– Mike Zimmer answered questions while gazing at the floor, his right eye red from a recent surgery. He wore all black, a color that not so long ago would have bespoken single-mindedness but on Sunday morphed into something funereal.

Five weeks into his third season as an NFL head coach, Zimmer had a battered Vikings team atop the NFL at 5-0. The surge seemed nothing less than a continuation of his coaching magnum opus. In three seasons, he had improved the Vikings from embarrassing to competent to contending to, now, it seemed, a threat to win it all.

Sunday afternoon, Zimmer coached the Vikings to a fourth straight loss, and that quickly they are 5-4, stuck ankle-deep in the league’s mediocrity, lacking an offensive line, a running game, a reliable kicker and the defensive fearsomeness that had previously made their most gut-churning injuries irrelevant.

In the four weeks since the Vikings entered their bye week undefeated and Zimmer placed stuffed animals around the complex to remind his players not to become “fat cats,” they have lost four straight seemingly winnable games, casting this season and the direction of Zimmer’s program into question.

“I’m concerned, obviously,” he said. “But I still believe. I believe that we do a couple of things here and a couple of things there and we’re going to win games. I see it every week in the NFL. I just feel like if we can get over the hump, if we can just keep fighting until we do, that positive things will happen.

“But it doesn’t look like that right now.”

The team’s gumption shouldn’t be in question. The Vikings came back from a 14-0 deficit on the road to take a 20-14 lead. They moved down the field in the final minute to position themselves for a pass into the end zone before the pocket collapsed twice around Sam Bradford, making the final Washington 26, Vikings 20.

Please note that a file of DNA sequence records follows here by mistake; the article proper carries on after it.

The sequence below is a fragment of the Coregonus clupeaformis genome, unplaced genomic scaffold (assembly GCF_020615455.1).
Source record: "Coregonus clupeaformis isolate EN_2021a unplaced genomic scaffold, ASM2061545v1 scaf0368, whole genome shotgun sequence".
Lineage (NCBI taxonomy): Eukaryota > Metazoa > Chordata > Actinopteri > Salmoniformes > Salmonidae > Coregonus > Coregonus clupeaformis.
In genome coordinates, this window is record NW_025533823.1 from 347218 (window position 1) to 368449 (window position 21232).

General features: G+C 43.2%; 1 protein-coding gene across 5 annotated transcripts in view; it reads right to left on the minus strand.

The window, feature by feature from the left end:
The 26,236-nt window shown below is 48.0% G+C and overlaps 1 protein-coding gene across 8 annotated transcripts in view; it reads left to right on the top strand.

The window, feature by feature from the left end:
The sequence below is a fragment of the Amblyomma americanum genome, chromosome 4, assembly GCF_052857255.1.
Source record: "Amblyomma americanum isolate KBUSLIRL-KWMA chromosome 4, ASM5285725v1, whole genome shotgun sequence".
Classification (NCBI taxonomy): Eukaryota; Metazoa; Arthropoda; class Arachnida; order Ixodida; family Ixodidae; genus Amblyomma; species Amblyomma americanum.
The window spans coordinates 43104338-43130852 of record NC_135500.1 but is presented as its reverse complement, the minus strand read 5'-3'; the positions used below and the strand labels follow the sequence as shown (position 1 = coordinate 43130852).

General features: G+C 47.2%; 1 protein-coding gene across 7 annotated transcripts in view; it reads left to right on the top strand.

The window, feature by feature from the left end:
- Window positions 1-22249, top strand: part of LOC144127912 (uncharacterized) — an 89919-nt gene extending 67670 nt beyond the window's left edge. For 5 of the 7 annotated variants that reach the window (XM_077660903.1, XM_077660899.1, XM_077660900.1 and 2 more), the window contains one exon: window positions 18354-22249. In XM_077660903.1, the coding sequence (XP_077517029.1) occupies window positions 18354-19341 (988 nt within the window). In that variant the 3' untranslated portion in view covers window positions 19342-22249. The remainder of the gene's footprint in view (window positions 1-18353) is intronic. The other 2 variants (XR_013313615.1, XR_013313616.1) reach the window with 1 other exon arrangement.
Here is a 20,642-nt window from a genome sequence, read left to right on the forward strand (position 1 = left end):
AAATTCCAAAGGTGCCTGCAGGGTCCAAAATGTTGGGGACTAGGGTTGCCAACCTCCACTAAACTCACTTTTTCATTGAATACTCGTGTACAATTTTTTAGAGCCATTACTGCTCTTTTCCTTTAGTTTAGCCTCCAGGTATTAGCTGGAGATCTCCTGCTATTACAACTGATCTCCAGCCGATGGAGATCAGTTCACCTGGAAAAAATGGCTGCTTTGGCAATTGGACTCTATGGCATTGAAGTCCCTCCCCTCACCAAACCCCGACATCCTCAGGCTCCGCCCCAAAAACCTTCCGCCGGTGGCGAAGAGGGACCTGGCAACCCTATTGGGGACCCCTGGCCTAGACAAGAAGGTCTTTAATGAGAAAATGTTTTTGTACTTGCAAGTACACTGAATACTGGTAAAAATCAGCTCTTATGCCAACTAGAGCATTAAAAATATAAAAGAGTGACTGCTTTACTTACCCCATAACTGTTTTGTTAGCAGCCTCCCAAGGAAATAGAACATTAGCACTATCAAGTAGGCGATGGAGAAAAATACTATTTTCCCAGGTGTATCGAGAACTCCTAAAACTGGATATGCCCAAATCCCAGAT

They have withstood dire injuries to the offensive line, their star running back and their franchise quarterback. They had their offensive coordinator leave at midseason, the kind of move that would be called traitorous if NFL coaches didn’t publicly protect each other.

That they are 5-4 under these circumstances is not alarming; it is the manner in which they arrived — surprised in Philly, upset in Chicago, ambushed against Detroit and now this, another game in which their vivid flaws outweighed their strengths.

“The big thing is if we don’t have fight, we don’t have a chance,” Zimmer said. “We have guys who will fight but just aren’t playing well enough right now.”

This is the first crisis of his head coaching tenure. This is the first time he has gone backward, the first time the public has glimpsed an alternate reality to the expected rise to power.

Minutes after the game, the first social media messages arrived, calling for the firing of Zimmer and General Manager Rick Spielman. This is expected, and wrongheaded.

If there was a mistake in judging Zimmer and this team, it was extrapolating early-season success into future dominance. Instead, what we have here is typical of the NFL. Injuries, game plans and in-game coaching decisions can tilt a season one way or another at any time.

For perhaps every NFL franchise other than New England, the league is like marbles on a flat table. Any tremor can send them rolling in any direction.

Zimmer’s team should still be celebrated for winning five straight with a new quarterback, running back and offensive line, but what that stretch did was place the onus on Zimmer to keep operating as an illusionist.

He hasn’t. He botched decisions that cost the Vikings against Detroit, and he came close to botching clock-management decisions at the end of the first half at Washington.

Zimmer’s coaching made the Vikings a supposed Super Bowl contender, and it will have to be his coaching that breaks their fall.

If one line captured the mood in a quiet locker room on Sunday, it was one from guard Alex Boone, describing the losing streak and the work ahead:

“It’s hell. We’re looking forward to it.”

Jim Souhan’s podcast can be heard at MalePatternPodcasts.com. On